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August 29, 2006

The Three Faces Of A-Rod

Three things that we know to be true about Alex Rodriguez this season:

1. He does not bat well when the Yankees are trailing (in score) and it's a close contest.

2. He does not bat well when facing a pitcher in a game for the first time.

3. He does not bat well when there's a runner on third base and there's less than 2 outs.

These three facts, when examined together, support the theory that A-Rod is pressing this season - and that's his biggest problem.

Basically, in spots where Rodriguez feels that he has to make something happen - he fails. I wonder if Jim Fannin is focusing on these areas with Alex?

This all also makes me think that, if the Yankees can get A-Rod into a spot where he doesn't need to be "the man" - like in 2005 - then perhaps Alex will rebound once that happens.

But, until that happens, I suspect that we will continue to see what we're seeing from Rodriguez this season - strikeouts and double plays in big spots - and a failure to step up when needed.

This whole thing reminds me of the best baseline in the history of modern popular music. I won't say it - because then it will stuck in your head for hours.

And, as the three faces of Alex Rodriguez has shown us this season, having something stuck in your head can be a bad thing.

Posted by Steve Lombardi at August 29, 2006 11:11 AM

Comments

A-Rod thinks way too much when he's in the batter's box. You can't think about hitting a 95 mph fastball, you just have to react to it.

It's easier said than done, but he just needs to shut off his brain and let his instincts take over.

Posted by: Mike A. [TypeKey Profile Page] at August 29, 2006 12:31 PM

Thank goodness for Pavano, only 4 of your last 7 threads have been about Arod.

Posted by: RICH [TypeKey Profile Page] at August 29, 2006 12:38 PM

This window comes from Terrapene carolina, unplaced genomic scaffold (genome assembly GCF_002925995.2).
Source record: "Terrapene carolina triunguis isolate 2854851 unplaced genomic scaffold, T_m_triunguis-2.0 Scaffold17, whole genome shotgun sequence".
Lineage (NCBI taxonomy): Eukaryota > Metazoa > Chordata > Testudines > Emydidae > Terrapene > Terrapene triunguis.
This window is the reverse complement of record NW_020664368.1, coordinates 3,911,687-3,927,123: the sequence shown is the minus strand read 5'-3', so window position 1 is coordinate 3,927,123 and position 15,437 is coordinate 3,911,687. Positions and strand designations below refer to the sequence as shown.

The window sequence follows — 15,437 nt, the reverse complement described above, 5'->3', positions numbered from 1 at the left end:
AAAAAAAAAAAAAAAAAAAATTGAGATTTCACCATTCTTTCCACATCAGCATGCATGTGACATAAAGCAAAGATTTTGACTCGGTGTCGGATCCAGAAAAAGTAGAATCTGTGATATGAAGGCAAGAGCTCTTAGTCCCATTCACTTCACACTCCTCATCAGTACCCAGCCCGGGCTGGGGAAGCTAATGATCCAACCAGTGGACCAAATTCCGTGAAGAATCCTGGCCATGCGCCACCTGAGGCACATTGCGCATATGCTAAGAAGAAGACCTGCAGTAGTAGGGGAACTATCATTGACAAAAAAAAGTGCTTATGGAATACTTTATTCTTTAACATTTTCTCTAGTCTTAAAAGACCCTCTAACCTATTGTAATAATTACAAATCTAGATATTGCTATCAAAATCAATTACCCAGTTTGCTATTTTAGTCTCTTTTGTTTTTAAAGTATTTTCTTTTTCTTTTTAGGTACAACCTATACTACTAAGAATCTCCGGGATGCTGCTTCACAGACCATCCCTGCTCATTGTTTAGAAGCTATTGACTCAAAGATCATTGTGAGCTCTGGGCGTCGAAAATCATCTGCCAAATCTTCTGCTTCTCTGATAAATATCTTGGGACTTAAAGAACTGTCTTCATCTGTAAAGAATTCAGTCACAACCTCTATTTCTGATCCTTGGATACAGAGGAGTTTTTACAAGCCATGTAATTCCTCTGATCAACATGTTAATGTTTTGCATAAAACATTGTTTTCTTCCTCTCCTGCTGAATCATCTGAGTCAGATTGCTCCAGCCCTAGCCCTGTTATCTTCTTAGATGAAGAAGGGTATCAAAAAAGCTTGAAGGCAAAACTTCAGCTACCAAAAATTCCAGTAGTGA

I'm sure that A-Rod's camp doesn't mind the Pavano news today.

Posted by: Steve Lombardi [TypeKey Profile Page] at August 29, 2006 12:43 PM

I always thought the best baseline in the history of popular music is the opening to the theme song for "Barney Miller," http://tinyurl.com/8c5vc, but maybe that's just me.

Posted by: festus [TypeKey Profile Page] at August 29, 2006 01:34 PM

Festus, I'm right there with you. That Barney Miller theme song is tops.

Posted by: MJ [TypeKey Profile Page] at August 29, 2006 01:46 PM

So far these past few days, Alex has consulted with John Wooden and Reggie Jackson. Maybe he should sojourn to Gate of Heaven Cemetery in Hawthorne and commune with Babe Ruth.

Posted by: Don [TypeKey Profile Page] at August 29, 2006 01:56 PM

He was the highest paid played in baseball. He was booed at home and one the road. One of his quotes " If I lead the league in homers and runs batted in and win the MVP award and we win the World Series, they'll say he should have done that, look what they are paying him". "If I don't do it it will be my fault"

He is now one of the most cherished Yankees.

Reginald Martinez Jackson

It's all one big cycle

Posted by: Jason [TypeKey Profile Page] at August 29, 2006 04:47 PM

Cherised??? Reggie??? Huh??? Right up there with Winfield, I suppose. Sometimes I struggle with the concept of who is, and is not, a "real" Yankee. At other times, like with these two, it's a pretty easy and clear call. With Reggie, I like'd the dingers and RBI's (hated his dogging ways in the field (where he couldn't carry even an aged Paul Blair's shoes), but cherised, never.

Posted by: #15 [TypeKey Profile Page] at August 29, 2006 05:52 PM

One last thought, A-Rod is struggling, mightily, right now, but he'll still be a factor for the good for the next 5 years. Players do have bad seasons...you can look it up.

Posted by: #15 [TypeKey Profile Page] at August 29, 2006 05:55 PM

Cherised??? Reggie??? Huh??? Right up there with Winfield, I suppose.
=========

If you think about it, from the way he left town to having his # retired in Monument Park, it's not that much of a stretch :)

Posted by: Raf [TypeKey Profile Page] at August 29, 2006 11:19 PM